Introducing What To Label - data preparation

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Are you curious about research areas such as active, self-supervised, and semi-supervised learning and how we can optimize datasets rather than optimizing deep learning models? You’re in good company, and this blog post will tell you all about it!

In this post, you will get to know more about our journey as an emerging company in this new field and our learnings on why and how we can improve deep learning models by focusing on dataset optimization. However, since enough blogs and tutorials are already covering all aspects in the fields of architecture search, hyperparameter optimizations, or similar topics, we won’t talk about those here.

Illustration showing a common problem with data annotation: Where should I start?

Should I spend time on optimizing my dataset?

A lot of recent research has been focused on fixing a dataset and treating it as a benchmark for various architectures or training and regularization strategies. Recent papers such as Billion-scale semi-supervised learning for image classification or Self-training with Noisy Student use pre-training on larger datasets to boost test accuracy on the famous ImageNet dataset. Still, the focus is on the architecture or the way of training.

We propose another area of research that is less explored — fixing architecture and training methods but varying the training data.
Let me illustrate the process: A common dataset such as cifar10 or ImageNet is selected, and then the test and validation set is fixed. In contrast to the aforementioned method, here, the focus lies on how subsampling or oversampling the existing training set can affect the performance on the validation respective test set. In other words, we add or remove samples from the training set, and then different methods are compared.

Randomly removing samples as a baseline

We now have a defined task — comparing different sampling strategies and benchmarking them on various datasets. What we are missing is a baseline to compare our method against. The task itself is similar to active learning. Assuming we start with a small fraction of the training dataset and iteratively add batches based on high model uncertainty, we build a dataset of highly relevant samples. Typically, active learning methods are compared to random subsampling.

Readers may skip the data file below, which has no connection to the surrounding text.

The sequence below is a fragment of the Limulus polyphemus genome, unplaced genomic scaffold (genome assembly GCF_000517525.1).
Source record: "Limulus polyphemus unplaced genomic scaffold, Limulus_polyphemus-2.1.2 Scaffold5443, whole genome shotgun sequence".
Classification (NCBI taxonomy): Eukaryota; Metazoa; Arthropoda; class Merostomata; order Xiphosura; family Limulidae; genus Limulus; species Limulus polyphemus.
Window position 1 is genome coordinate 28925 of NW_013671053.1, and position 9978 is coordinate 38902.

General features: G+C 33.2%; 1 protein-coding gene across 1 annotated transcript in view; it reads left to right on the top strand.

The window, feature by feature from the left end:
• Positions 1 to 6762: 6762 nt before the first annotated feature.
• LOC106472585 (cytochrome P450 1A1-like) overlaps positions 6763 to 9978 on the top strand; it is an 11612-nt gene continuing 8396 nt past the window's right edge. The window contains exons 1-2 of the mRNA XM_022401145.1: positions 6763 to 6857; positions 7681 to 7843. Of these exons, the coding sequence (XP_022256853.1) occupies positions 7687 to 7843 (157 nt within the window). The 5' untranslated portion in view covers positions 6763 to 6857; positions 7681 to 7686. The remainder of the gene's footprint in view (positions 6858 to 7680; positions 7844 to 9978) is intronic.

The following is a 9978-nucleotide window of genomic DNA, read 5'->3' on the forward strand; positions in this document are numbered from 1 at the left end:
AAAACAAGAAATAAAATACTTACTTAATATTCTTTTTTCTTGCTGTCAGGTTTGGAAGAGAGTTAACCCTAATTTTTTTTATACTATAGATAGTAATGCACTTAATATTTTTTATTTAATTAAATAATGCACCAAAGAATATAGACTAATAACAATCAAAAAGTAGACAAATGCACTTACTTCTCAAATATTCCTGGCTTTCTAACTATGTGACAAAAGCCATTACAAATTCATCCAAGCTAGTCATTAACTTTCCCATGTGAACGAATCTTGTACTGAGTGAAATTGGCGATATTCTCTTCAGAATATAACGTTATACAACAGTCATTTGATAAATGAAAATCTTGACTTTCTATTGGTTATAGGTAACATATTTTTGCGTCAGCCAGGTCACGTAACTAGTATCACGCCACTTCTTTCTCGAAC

One recent paper in active-learning from 2019 is Discriminative Active Learning. They compare various methods against their new method. As typically the case for active-learning those approaches rely on a repetitive train-predict-label loop. Label in the context of dataset filtering would be equivalent to the sampling process. In other words, the dataset is built up step by step adding more and more samples. In the illustration below such a step contains adding 5000 samples to the training set.

Plot showing results from discriminative active learning

A plot from Discriminative Active Learning showing various active learning methods

Active-learning is today's common practice. However, there are quite a few downsides with current implementations. Can we do better?

Using self-supervised learning for subsampling

At WhatToLabel, we want to go beyond the current active-learning and solve the two following existential problems:

  1. Active learning faces a cold-start problem since it needs an initially trained model that requires a labeled dataset.
  2. Iterative train-predict-label loops make it very slow for larger datasets since the model needs constant retraining.

We believe that by leveraging recent advancements in feature learning — using self-supervision and novel techniques we developed in-house — we can address both problems.

The plot below shows the first results stemming from more than a year of extensive experimentation and research. We were able to develop a method to subsample datasets better than random, without labels, and without a train-predict-label loop as in active learning. Each of those operating points (% of training dataset size) can be computed without any human intervention within less than an hour for 100'000 samples.

Filtering result comparison whattolabel against random subsampling
What’s next?

Extensive evaluation of our method with existing active learning approaches. Many engineers asked us how our results compare to their existing active learning pipeline. That’s why we devote part of our engineering resources to benchmark our methods on various datasets against other common active learning strategies.

WTL (WhatToLabel) separates more informative samples from less informative samples.

We’re excited about building such an essential infrastructure for this AI revolution and for what is to come! If you have any questions, feel free to comment below or reach out to us.

Igor, co-founder

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